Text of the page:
Evidence– As we mature, we develop critical thinking skills that allow us to understand cause-effect relationships and to rationalize with the use of logical thinking. This method for developing beliefs can be extremely influential in terms of developing positive or negative beliefs. Learned helplessness is a belief that can come following persistent negative outcomes following a particular behavior. You may come to believe you have no power or influence in creating the outcome itself.

Revelations– Some people attain information though a feeling or sense about something. If you ever find yourself saying you have a gut feeling, a hunch or an inkling about something, you are forming a belief through subconscious means or possible through your developing intuition (sixth sense).

Limiting Beliefs

Limiting beliefs are the beliefs we hold about ourselves or others that interfere with our ability to excel and succeed in any given faction of our lives.  In Neuro-linguistic Programming (NLP), limiting beliefs have been grouped into three major categories: hopelessness, helplessness, and worthlessness. Such limiting beliefs are often expressed through language and serve as an accurate representation of a personal belief system.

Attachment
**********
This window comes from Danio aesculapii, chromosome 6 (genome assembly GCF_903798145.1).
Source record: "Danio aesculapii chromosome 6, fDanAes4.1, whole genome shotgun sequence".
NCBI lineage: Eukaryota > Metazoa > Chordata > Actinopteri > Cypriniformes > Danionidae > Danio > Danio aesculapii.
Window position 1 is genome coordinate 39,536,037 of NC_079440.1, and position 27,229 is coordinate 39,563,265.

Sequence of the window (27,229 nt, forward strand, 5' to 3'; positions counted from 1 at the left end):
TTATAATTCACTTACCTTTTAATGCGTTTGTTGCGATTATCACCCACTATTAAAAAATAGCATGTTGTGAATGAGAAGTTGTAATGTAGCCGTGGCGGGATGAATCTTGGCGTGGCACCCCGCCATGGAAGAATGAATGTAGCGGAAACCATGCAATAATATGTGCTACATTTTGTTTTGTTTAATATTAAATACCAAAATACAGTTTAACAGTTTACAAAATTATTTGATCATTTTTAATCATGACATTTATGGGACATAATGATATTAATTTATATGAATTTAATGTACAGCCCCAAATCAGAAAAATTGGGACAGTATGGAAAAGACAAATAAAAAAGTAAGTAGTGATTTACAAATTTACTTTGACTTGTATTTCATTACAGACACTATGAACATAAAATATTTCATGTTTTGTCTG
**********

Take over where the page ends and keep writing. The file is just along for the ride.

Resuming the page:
Hopelessness- My goal will never be reached under any circumstance.

  • I’m hopeless in social situations.
  • It will never work.
  • I will never succeed.
  • I can’t change-it’s in my genes.
  • I’m just unlucky.
  • I’m no good at…
  • There’s no point in trying.

Helplessness- My goal can be achieved, but I lack the ability to achieve it.

  • Why does this always happen to me?
  • This is a man’s world.
  • I always attract the wrong people.
  • Everyone is out to rip you off.
  • All people are out for themselves.
  • I always get it wrong.

Worthlessness- I don’t deserve to achieve this goal because I’m not good enough.

  • I have no confidence.
  • I’m worthless.
  • No one would be attracted to me.
  • I’m a fraud at work.
  • When I talk, people get bored.

Language patterns, such as those described above, not only reflect limiting beliefs but also serve as reinforcement to those limiting beliefs creating a powerful negative thought cycle. The best way to break this cycle is described by Robert Dilts, a well-known researcher and trainer of NLP techniques.